What's "The Kevinator," you ask? Well, if The Revelator, The Foodinator and The Opinionator go on vacation, and Kevin happens to send in an article that coincides with said vacation, voila! The Kevinator!
Anywho, we'll stop interrupting this intriguing article so you can continue reading about Kevin's literal interpretation of everyday signs.
"Signs, signs, everywhere there are signs. Blocking up the scenery, breaking my mind. Do this, don't do that can't you read the signs?"
With this, and humble apologies to The Five Man Electrical Band for paraphrasing their one-hit-wonder, I present to you some literal translations of real signs in the Concord area. Now, when taken at face value and without a lot of thought given to their meaning, these signs are pretty straightforward and innocuous. But when read with literal interpretation, they can be insidious and downright funny to read and ponder.
The fascination I have with literal translations stems back to my childhood days, when I was without much metacognitive ability and contexts in which to place certain phrases and words. With my limited world knowledge, hearing such words would conjure up images that are still fresh in my mind to this day. Words like "finger sandwiches," "ratatouille" and "puu-puu platters" had me afraid to try new foods. Why on earth would anybody want to eat things with either rats or fingers in them? And, well, a puu-puu platter? That was beyond disgusting to the thinking of an 8-year-old! Still, they were funny to say and think about, and left me with the indelible mind-pictures of literal interpretation.
Later on, two very distinct signs fueled my budding interest with literal interpretation. These were: "self-storage" and the ubiquitous "Eat Here and Get Gas."
Again, I couldn't grasp why anyone would want to stand in a self-storage container, unless they were using it as a fort, and as for "Eat Here and Get Gas," it was my brother's explanation that brought the hilarity of this sign to my overly fertile and easily duped young mind. This picture was all too vivid and hilarious to let go and not pass on to my friends, family and all and sundry others with whom I came into contact.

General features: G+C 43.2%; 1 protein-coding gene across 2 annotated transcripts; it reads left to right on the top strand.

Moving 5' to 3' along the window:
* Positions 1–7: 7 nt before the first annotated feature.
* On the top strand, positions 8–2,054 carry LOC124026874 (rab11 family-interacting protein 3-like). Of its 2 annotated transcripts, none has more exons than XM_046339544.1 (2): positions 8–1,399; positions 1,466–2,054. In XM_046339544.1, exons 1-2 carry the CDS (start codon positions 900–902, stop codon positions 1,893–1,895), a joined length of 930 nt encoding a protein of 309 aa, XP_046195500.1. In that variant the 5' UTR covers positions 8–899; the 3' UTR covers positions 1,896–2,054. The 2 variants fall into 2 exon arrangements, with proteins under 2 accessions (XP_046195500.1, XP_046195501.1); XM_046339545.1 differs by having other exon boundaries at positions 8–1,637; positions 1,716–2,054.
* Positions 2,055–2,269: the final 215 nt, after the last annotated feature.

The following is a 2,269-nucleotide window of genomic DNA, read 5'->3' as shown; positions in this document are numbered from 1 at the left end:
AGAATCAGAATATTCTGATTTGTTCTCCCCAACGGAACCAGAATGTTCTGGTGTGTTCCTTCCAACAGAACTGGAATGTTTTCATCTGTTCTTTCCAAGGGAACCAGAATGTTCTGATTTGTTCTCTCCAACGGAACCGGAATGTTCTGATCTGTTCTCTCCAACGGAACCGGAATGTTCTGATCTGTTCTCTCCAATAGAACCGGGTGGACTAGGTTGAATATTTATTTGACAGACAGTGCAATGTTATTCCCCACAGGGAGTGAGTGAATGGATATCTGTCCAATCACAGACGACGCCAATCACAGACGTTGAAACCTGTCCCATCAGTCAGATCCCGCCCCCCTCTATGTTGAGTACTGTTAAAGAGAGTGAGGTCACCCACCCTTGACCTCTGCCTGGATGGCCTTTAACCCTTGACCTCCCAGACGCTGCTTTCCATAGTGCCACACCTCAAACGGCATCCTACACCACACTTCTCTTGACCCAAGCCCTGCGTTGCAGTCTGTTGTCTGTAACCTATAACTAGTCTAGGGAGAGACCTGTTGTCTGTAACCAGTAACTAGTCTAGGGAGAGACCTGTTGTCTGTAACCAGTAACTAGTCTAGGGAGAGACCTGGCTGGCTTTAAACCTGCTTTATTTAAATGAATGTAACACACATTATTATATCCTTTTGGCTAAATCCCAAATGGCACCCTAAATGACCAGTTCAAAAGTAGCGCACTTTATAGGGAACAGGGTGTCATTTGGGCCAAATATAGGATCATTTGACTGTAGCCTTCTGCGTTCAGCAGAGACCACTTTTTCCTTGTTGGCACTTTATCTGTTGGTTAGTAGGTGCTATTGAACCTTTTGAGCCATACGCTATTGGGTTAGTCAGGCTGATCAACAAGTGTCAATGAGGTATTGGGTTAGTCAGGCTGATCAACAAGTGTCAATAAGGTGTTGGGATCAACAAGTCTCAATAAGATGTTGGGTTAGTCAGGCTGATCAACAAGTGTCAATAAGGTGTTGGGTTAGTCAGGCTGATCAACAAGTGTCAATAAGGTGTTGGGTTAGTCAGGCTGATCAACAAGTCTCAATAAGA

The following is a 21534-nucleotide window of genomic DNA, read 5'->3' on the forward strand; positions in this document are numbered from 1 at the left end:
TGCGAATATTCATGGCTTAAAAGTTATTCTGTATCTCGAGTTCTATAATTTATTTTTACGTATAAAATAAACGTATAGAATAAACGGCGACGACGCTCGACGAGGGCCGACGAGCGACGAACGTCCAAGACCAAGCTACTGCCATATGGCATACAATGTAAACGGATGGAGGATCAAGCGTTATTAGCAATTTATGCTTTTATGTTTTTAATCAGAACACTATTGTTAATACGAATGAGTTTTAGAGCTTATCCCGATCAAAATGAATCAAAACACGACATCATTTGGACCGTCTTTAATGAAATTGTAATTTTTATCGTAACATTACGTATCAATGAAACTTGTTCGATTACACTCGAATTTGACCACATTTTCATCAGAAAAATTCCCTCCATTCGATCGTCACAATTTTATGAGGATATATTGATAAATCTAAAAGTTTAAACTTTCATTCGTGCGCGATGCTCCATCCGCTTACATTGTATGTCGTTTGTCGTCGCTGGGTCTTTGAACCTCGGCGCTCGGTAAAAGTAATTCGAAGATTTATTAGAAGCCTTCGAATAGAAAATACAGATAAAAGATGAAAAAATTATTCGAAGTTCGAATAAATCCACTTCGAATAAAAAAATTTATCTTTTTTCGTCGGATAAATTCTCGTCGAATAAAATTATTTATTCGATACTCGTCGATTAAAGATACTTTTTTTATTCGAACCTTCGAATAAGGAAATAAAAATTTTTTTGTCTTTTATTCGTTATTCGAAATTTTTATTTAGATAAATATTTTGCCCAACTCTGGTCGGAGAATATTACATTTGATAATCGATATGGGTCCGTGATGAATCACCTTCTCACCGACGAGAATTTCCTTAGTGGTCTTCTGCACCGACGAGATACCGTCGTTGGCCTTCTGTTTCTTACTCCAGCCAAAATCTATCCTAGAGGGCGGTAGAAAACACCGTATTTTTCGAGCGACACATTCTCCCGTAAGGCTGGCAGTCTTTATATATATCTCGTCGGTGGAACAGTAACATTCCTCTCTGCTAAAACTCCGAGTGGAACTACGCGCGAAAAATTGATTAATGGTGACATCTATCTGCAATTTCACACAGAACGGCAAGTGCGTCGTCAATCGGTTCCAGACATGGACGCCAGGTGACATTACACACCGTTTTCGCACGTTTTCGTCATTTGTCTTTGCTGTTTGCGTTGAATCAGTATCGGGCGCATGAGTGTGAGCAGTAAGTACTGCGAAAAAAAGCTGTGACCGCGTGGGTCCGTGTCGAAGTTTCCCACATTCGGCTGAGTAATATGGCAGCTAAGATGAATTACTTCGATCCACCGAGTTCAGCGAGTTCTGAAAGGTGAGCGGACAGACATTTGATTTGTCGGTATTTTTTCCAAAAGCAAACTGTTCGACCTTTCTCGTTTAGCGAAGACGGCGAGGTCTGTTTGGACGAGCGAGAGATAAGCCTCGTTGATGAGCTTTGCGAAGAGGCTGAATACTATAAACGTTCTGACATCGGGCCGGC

I should have stopped there. But didn't.
I kept noticing such signs throughout my life. The most obvious was at a local convenience store that read: "Open 24 hours," with a small sign underneath that said "closed from 1 to 2 for lunch." Apparently, the "open 24 hours" did not mean a consecutive 24 hours. And, as the comedian Steven Wright so aptly stated it, "We're open 24 hours, but not in a row."
When I moved to Minneapolis, there were three blaring signs that made me stop in my tracks and say to myself, "Kevin, those really can't mean what you think they mean." They were: "Take Out to Go," "The House of Large Sizes is having a Tent Sale," and, my favorite, posted at Central Lutheran Church during the Christmas Season, "The Messiah! Two Nights Only, Get Your Tickets Now to see the Messiah."
Yep, the signs are there. And here in Concord, they are plentiful if you just look around.
As you head south on I-89 coming in to Bow, you'll notice a sign that reads "Bow" with an arrow underneath it. This was pointed out to me by my sister. It was so obvious that even I didn't recognize it.
Just a quarter-mile down 89 at the junction of 93 North, there's another great sign that reads, "Concord Seacoast." In all my years of living in Concord, I have yet to find the Concord Seacoast. Hope there's a public beach, though.